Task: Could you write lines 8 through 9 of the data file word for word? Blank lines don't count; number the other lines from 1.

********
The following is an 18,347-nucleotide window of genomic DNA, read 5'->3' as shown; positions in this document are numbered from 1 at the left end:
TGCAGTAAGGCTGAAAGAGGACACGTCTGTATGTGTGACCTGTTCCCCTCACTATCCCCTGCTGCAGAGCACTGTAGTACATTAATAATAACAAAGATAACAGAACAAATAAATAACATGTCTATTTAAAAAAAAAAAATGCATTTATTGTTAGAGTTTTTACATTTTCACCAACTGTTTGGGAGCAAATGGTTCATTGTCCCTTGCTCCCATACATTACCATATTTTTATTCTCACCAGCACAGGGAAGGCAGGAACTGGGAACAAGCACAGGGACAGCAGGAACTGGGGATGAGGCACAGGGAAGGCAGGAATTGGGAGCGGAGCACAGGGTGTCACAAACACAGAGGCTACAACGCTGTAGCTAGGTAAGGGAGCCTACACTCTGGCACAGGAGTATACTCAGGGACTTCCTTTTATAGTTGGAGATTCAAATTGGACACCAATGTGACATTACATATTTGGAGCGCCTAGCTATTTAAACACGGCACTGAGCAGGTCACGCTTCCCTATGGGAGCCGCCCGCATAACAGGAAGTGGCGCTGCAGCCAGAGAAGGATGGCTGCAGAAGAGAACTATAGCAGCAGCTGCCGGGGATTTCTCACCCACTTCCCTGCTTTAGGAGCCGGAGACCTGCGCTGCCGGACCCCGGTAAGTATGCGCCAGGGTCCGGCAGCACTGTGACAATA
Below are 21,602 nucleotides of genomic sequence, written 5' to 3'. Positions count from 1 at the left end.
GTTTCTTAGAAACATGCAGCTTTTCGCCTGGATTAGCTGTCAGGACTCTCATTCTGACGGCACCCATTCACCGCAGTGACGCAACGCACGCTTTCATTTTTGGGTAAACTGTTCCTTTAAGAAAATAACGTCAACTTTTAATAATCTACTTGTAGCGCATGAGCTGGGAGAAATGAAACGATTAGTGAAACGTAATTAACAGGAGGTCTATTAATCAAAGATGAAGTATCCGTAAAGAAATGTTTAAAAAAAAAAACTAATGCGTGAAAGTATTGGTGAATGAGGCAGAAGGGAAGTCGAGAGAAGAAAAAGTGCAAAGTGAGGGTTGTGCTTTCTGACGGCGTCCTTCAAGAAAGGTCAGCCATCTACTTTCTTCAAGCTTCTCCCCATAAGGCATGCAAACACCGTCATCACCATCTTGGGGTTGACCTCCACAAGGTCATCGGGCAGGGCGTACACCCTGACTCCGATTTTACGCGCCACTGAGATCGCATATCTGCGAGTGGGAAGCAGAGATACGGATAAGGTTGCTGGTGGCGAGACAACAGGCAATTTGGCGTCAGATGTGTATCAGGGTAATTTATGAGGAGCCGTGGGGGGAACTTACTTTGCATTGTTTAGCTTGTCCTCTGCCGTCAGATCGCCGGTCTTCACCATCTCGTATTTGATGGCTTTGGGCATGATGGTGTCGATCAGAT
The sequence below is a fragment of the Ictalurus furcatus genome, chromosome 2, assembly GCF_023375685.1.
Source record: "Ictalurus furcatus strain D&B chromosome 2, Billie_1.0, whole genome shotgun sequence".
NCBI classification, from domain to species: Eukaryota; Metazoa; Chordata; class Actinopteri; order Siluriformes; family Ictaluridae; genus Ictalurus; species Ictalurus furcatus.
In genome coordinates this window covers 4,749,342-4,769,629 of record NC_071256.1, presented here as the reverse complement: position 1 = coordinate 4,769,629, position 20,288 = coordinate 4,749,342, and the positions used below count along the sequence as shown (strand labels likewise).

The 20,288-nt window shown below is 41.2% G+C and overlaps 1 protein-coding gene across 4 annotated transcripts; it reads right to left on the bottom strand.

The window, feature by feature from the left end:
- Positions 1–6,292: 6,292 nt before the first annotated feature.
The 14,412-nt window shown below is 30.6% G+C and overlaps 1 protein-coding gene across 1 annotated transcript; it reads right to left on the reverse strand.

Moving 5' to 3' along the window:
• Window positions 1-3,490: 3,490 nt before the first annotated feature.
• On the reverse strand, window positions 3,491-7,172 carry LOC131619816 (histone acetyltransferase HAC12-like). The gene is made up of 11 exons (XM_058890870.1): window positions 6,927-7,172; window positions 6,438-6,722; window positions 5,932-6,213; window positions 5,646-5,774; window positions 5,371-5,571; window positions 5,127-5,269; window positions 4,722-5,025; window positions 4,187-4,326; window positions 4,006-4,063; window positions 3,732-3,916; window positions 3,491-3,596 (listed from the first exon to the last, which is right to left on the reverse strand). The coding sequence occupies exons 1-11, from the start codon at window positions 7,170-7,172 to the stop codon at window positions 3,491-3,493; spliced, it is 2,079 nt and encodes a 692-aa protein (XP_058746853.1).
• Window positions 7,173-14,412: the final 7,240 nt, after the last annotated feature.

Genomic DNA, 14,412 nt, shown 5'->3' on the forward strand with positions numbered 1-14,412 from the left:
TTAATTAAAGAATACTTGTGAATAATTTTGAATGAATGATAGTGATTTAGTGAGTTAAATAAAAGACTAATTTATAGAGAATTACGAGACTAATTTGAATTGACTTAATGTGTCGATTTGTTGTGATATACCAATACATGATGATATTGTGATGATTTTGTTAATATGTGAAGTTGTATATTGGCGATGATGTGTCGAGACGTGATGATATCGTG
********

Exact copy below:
In genome coordinates this window covers 4,749,342-4,769,629 of record NC_071256.1, presented here as the reverse complement: position 1 = coordinate 4,769,629, position 20,288 = coordinate 4,749,342, and the positions used below count along the sequence as shown (strand labels likewise).

The 20,288-nt window shown below is 41.2% G+C and overlaps 1 protein-coding gene across 4 annotated transcripts; it reads right to left on the bottom strand.